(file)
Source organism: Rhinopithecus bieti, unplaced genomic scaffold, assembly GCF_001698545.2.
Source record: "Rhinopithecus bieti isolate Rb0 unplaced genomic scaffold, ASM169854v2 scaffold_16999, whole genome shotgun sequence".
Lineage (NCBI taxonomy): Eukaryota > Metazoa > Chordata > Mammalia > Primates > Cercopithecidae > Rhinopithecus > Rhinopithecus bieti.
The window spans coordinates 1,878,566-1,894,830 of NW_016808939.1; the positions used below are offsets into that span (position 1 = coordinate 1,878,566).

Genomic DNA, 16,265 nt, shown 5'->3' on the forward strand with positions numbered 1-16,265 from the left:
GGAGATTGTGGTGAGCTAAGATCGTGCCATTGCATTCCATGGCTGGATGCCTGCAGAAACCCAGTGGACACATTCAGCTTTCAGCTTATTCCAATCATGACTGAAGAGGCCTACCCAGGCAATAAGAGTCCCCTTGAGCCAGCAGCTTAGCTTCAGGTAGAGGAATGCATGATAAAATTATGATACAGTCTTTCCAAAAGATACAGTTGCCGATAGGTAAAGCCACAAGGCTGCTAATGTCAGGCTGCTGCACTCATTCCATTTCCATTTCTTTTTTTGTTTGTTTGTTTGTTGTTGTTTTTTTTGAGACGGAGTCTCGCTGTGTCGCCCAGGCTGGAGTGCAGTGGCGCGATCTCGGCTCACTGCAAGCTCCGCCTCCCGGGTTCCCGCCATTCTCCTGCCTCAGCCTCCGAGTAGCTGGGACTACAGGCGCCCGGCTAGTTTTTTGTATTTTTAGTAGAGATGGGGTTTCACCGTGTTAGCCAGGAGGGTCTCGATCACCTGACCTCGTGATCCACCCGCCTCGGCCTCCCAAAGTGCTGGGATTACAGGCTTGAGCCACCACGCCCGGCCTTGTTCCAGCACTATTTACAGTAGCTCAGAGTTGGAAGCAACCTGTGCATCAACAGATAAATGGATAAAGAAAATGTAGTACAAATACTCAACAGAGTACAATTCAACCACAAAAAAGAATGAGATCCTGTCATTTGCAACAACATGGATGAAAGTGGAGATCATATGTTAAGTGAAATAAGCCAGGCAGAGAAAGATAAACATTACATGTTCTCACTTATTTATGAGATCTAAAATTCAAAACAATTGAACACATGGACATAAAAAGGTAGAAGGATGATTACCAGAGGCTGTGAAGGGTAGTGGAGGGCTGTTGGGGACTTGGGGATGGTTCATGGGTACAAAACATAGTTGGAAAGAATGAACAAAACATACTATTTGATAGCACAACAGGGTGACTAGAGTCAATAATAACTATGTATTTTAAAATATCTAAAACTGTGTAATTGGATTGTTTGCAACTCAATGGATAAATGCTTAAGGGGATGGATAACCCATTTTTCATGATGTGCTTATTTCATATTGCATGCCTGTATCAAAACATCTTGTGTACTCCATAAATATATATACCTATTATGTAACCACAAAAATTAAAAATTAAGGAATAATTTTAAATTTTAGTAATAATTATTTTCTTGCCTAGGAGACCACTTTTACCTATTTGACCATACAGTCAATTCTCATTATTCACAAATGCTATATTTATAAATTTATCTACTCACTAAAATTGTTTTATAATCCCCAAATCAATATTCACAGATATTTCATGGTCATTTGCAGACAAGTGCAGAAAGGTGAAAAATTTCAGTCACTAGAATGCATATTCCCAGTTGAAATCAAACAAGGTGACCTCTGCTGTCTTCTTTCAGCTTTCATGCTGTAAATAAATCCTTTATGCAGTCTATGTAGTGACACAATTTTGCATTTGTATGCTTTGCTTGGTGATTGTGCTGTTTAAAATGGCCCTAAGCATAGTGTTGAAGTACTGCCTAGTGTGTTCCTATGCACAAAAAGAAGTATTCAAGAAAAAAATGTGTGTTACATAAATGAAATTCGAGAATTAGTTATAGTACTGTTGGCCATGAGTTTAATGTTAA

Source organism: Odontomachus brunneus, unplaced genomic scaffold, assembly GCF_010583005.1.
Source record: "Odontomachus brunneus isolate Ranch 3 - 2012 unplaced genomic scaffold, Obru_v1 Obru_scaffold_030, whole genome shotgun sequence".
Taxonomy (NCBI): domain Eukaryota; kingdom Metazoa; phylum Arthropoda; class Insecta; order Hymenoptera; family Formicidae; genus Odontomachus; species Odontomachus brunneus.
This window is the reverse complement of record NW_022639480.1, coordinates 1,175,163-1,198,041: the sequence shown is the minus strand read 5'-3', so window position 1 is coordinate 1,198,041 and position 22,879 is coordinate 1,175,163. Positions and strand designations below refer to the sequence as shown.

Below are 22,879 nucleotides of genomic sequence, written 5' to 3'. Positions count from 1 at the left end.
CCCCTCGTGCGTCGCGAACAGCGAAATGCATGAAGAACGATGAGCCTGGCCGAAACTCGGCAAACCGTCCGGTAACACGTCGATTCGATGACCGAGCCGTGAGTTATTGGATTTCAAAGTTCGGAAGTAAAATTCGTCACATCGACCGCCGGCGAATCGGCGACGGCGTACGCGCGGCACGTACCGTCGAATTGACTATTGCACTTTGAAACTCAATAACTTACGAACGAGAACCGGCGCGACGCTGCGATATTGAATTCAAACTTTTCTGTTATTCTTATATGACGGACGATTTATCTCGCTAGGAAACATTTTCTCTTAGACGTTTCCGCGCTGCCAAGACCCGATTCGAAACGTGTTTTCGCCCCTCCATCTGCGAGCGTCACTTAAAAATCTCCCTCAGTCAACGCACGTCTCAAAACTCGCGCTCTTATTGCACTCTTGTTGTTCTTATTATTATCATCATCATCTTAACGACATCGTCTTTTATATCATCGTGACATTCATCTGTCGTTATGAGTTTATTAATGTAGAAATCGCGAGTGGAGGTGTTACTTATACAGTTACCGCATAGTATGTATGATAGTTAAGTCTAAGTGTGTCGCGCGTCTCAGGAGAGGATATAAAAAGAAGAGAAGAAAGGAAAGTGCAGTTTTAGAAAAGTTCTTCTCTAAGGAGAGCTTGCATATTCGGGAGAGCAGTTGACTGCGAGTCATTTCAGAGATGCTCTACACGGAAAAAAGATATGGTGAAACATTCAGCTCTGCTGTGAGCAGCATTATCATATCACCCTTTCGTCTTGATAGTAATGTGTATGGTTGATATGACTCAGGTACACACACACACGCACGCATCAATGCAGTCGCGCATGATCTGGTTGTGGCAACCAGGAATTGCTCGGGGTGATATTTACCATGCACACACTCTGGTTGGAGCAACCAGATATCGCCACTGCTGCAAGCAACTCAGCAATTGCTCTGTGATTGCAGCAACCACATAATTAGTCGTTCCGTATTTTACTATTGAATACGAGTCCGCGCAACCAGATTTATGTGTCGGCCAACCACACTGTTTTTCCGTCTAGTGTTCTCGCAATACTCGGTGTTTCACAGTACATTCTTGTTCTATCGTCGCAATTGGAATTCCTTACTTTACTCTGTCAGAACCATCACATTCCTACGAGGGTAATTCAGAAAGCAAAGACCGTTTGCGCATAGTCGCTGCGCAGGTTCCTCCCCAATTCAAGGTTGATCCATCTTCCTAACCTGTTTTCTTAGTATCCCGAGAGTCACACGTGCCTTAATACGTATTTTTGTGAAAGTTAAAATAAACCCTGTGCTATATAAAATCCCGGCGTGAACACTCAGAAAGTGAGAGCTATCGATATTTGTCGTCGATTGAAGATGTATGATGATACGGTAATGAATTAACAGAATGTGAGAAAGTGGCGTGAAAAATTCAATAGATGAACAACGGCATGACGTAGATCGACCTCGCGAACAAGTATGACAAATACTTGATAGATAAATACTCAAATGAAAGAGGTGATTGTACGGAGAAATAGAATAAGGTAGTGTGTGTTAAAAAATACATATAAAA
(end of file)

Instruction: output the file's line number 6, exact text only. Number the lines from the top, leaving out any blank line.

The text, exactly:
GGAGATTGTGGTGAGCTAAGATCGTGCCATTGCATTCCATGGCTGGATGCCTGCAGAAACCCAGTGGACACATTCAGCTTTCAGCTTATTCCAATCATGACTGAAGAGGCCTACCCAGGCAATAAGAGTCCCCTTGAGCCAGCAGCTTAGCTTCAGGTAGAGGAATGCATGATAAAATTATGATACAGTCTTTCCAAAAGATACAGTTGCCGATAGGTAAAGCCACAAGGCTGCTAATGTCAGGCTGCTGCACTCATTCCATTTCCATTTCTTTTTTTGTTTGTTTGTTTGTTGTTGTTTTTTTTGAGACGGAGTCTCGCTGTGTCGCCCAGGCTGGAGTGCAGTGGCGCGATCTCGGCTCACTGCAAGCTCCGCCTCCCGGGTTCCCGCCATTCTCCTGCCTCAGCCTCCGAGTAGCTGGGACTACAGGCGCCCGGCTAGTTTTTTGTATTTTTAGTAGAGATGGGGTTTCACCGTGTTAGCCAGGAGGGTCTCGATCACCTGACCTCGTGATCCACCCGCCTCGGCCTCCCAAAGTGCTGGGATTACAGGCTTGAGCCACCACGCCCGGCCTTGTTCCAGCACTATTTACAGTAGCTCAGAGTTGGAAGCAACCTGTGCATCAACAGATAAATGGATAAAGAAAATGTAGTACAAATACTCAACAGAGTACAATTCAACCACAAAAAAGAATGAGATCCTGTCATTTGCAACAACATGGATGAAAGTGGAGATCATATGTTAAGTGAAATAAGCCAGGCAGAGAAAGATAAACATTACATGTTCTCACTTATTTATGAGATCTAAAATTCAAAACAATTGAACACATGGACATAAAAAGGTAGAAGGATGATTACCAGAGGCTGTGAAGGGTAGTGGAGGGCTGTTGGGGACTTGGGGATGGTTCATGGGTACAAAACATAGTTGGAAAGAATGAACAAAACATACTATTTGATAGCACAACAGGGTGACTAGAGTCAATAATAACTATGTATTTTAAAATATCTAAAACTGTGTAATTGGATTGTTTGCAACTCAATGGATAAATGCTTAAGGGGATGGATAACCCATTTTTCATGATGTGCTTATTTCATATTGCATGCCTGTATCAAAACATCTTGTGTACTCCATAAATATATATACCTATTATGTAACCACAAAAATTAAAAATTAAGGAATAATTTTAAATTTTAGTAATAATTATTTTCTTGCCTAGGAGACCACTTTTACCTATTTGACCATACAGTCAATTCTCATTATTCACAAATGCTATATTTATAAATTTATCTACTCACTAAAATTGTTTTATAATCCCCAAATCAATATTCACAGATATTTCATGGTCATTTGCAGACAAGTGCAGAAAGGTGAAAAATTTCAGTCACTAGAATGCATATTCCCAGTTGAAATCAAACAAGGTGACCTCTGCTGTCTTCTTTCAGCTTTCATGCTGTAAATAAATCCTTTATGCAGTCTATGTAGTGACACAATTTTGCATTTGTATGCTTTGCTTGGTGATTGTGCTGTTTAAAATGGCCCTAAGCATAGTGTTGAAGTACTGCCTAGTGTGTTCCTATGCACAAAAAGAAGTATTCAAGAAAAAAATGTGTGTTACATAAATGAAATTCGAGAATTAGTTATAGTACTGTTGGCCATGAGTTTAATGTTAA